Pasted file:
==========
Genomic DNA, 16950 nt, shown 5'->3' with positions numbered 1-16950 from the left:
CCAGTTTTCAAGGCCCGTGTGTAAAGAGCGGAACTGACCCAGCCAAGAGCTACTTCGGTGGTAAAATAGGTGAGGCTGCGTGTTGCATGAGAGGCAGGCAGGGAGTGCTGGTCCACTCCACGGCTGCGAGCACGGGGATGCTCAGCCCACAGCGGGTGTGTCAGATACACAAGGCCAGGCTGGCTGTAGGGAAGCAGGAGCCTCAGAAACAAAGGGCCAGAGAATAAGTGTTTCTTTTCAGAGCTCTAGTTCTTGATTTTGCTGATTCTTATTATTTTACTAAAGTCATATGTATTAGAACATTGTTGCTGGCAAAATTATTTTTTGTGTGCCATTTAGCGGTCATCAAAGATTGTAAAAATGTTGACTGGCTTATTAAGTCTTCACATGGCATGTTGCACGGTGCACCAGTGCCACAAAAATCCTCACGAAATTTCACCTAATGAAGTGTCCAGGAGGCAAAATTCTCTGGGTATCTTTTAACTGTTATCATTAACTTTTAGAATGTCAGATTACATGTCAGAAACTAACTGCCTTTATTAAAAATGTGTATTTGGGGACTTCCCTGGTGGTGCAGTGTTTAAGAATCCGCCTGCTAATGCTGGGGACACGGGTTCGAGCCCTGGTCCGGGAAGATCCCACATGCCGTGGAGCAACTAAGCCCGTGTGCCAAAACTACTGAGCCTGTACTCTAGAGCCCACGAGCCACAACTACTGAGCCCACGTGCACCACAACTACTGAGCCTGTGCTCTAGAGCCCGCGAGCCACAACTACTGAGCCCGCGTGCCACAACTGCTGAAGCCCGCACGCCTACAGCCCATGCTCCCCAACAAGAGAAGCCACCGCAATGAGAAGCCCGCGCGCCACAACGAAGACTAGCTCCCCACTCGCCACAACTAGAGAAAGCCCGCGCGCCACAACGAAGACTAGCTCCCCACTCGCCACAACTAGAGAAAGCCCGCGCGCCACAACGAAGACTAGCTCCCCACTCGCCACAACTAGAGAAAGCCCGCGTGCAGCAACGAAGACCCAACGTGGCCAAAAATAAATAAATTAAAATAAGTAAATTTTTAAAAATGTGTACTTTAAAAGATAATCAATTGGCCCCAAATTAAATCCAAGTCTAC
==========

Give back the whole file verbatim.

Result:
Genomic DNA, 16950 nt, shown 5'->3' with positions numbered 1-16950 from the left:
CCAGTTTTCAAGGCCCGTGTGTAAAGAGCGGAACTGACCCAGCCAAGAGCTACTTCGGTGGTAAAATAGGTGAGGCTGCGTGTTGCATGAGAGGCAGGCAGGGAGTGCTGGTCCACTCCACGGCTGCGAGCACGGGGATGCTCAGCCCACAGCGGGTGTGTCAGATACACAAGGCCAGGCTGGCTGTAGGGAAGCAGGAGCCTCAGAAACAAAGGGCCAGAGAATAAGTGTTTCTTTTCAGAGCTCTAGTTCTTGATTTTGCTGATTCTTATTATTTTACTAAAGTCATATGTATTAGAACATTGTTGCTGGCAAAATTATTTTTTGTGTGCCATTTAGCGGTCATCAAAGATTGTAAAAATGTTGACTGGCTTATTAAGTCTTCACATGGCATGTTGCACGGTGCACCAGTGCCACAAAAATCCTCACGAAATTTCACCTAATGAAGTGTCCAGGAGGCAAAATTCTCTGGGTATCTTTTAACTGTTATCATTAACTTTTAGAATGTCAGATTACATGTCAGAAACTAACTGCCTTTATTAAAAATGTGTATTTGGGGACTTCCCTGGTGGTGCAGTGTTTAAGAATCCGCCTGCTAATGCTGGGGACACGGGTTCGAGCCCTGGTCCGGGAAGATCCCACATGCCGTGGAGCAACTAAGCCCGTGTGCCAAAACTACTGAGCCTGTACTCTAGAGCCCACGAGCCACAACTACTGAGCCCACGTGCACCACAACTACTGAGCCTGTGCTCTAGAGCCCGCGAGCCACAACTACTGAGCCCGCGTGCCACAACTGCTGAAGCCCGCACGCCTACAGCCCATGCTCCCCAACAAGAGAAGCCACCGCAATGAGAAGCCCGCGCGCCACAACGAAGACTAGCTCCCCACTCGCCACAACTAGAGAAAGCCCGCGCGCCACAACGAAGACTAGCTCCCCACTCGCCACAACTAGAGAAAGCCCGCGCGCCACAACGAAGACTAGCTCCCCACTCGCCACAACTAGAGAAAGCCCGCGTGCAGCAACGAAGACCCAACGTGGCCAAAAATAAATAAATTAAAATAAGTAAATTTTTAAAAATGTGTACTTTAAAAGATAATCAATTGGCCCCAAATTAAATCCAAGTCTAC